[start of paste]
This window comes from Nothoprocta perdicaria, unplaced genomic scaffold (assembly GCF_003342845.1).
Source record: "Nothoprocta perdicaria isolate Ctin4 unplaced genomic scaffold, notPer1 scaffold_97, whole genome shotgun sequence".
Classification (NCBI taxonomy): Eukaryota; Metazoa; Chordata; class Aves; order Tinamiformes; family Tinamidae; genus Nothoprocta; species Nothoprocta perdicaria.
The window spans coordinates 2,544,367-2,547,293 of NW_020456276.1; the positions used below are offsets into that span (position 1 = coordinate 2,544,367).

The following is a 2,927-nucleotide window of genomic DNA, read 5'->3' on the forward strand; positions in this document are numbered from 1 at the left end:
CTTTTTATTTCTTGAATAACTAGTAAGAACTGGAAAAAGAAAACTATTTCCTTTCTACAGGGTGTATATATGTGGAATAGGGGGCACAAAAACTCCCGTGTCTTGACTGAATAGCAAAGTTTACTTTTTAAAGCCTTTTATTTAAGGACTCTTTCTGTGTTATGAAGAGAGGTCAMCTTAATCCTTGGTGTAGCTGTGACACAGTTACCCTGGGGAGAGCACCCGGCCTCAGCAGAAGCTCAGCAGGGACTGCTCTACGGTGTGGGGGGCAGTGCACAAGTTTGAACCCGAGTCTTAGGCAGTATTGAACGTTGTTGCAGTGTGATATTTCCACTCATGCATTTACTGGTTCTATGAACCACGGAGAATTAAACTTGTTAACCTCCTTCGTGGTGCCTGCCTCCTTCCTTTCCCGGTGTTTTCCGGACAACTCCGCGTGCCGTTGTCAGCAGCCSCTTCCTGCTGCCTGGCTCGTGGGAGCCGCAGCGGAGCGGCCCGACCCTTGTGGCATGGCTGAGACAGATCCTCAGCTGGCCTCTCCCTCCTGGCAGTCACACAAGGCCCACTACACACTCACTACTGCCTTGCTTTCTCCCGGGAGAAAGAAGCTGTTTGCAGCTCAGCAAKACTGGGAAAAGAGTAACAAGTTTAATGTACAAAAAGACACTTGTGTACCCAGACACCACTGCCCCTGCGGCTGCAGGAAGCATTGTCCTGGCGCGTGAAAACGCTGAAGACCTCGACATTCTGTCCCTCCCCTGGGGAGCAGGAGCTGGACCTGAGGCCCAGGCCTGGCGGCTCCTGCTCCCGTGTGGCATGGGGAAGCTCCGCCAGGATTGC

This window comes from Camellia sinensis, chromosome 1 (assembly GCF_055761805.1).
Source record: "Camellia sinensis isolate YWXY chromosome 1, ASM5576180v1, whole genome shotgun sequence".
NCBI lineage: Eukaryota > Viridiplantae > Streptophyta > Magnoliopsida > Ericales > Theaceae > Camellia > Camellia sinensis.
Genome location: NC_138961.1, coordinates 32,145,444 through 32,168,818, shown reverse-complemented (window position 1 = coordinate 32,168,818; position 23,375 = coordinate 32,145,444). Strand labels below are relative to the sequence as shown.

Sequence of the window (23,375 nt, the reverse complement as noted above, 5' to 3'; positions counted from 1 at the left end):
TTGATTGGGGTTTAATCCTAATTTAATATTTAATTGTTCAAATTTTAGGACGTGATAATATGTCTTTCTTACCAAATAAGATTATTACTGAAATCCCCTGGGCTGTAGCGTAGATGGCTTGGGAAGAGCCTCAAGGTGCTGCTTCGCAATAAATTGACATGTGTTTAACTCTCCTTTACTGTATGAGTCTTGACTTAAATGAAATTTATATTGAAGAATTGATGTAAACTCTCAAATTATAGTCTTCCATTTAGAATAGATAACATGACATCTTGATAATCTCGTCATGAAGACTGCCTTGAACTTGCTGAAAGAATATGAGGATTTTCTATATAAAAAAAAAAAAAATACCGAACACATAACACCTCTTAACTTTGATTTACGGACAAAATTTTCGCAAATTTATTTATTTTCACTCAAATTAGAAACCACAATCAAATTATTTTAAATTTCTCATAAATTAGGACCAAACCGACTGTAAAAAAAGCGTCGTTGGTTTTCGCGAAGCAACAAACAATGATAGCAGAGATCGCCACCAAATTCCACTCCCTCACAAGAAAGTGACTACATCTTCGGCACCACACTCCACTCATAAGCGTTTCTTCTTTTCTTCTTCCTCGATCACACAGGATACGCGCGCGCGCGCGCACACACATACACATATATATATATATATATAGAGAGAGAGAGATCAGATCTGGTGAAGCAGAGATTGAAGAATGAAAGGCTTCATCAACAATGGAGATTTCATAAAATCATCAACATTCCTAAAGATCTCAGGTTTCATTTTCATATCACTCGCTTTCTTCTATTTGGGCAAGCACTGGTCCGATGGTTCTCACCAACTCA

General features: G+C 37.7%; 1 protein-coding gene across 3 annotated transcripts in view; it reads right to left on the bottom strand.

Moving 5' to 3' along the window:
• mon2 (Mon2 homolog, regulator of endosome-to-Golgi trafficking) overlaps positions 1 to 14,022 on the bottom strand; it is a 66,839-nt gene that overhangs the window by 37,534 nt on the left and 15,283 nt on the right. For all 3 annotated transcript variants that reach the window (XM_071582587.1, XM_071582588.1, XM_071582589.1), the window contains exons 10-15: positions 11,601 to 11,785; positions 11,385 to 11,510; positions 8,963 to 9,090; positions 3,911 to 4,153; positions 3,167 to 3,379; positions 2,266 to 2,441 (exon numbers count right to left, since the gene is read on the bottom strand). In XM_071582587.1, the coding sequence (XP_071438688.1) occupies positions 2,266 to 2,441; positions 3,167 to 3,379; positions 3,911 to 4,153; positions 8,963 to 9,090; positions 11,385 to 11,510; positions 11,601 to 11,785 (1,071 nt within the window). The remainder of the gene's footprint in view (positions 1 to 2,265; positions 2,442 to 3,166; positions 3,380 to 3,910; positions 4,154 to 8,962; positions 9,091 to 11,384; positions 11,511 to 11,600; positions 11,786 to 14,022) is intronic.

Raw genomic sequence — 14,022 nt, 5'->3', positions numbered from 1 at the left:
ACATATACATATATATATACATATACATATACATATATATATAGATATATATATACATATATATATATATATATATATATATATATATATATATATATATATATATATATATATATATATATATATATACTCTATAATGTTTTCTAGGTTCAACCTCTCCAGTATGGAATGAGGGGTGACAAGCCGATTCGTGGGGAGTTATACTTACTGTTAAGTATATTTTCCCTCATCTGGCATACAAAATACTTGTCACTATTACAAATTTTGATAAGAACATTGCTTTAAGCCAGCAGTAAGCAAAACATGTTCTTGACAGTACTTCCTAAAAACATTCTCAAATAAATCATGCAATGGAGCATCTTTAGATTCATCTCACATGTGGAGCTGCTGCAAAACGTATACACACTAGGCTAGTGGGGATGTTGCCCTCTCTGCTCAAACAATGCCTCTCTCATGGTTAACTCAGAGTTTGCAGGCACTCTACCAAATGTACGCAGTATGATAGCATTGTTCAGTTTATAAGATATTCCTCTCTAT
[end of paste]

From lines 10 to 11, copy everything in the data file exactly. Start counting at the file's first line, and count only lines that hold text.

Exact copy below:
Genome location: NC_138961.1, coordinates 32,145,444 through 32,168,818, shown reverse-complemented (window position 1 = coordinate 32,168,818; position 23,375 = coordinate 32,145,444). Strand labels below are relative to the sequence as shown.

Sequence of the window (23,375 nt, the reverse complement as noted above, 5' to 3'; positions counted from 1 at the left end):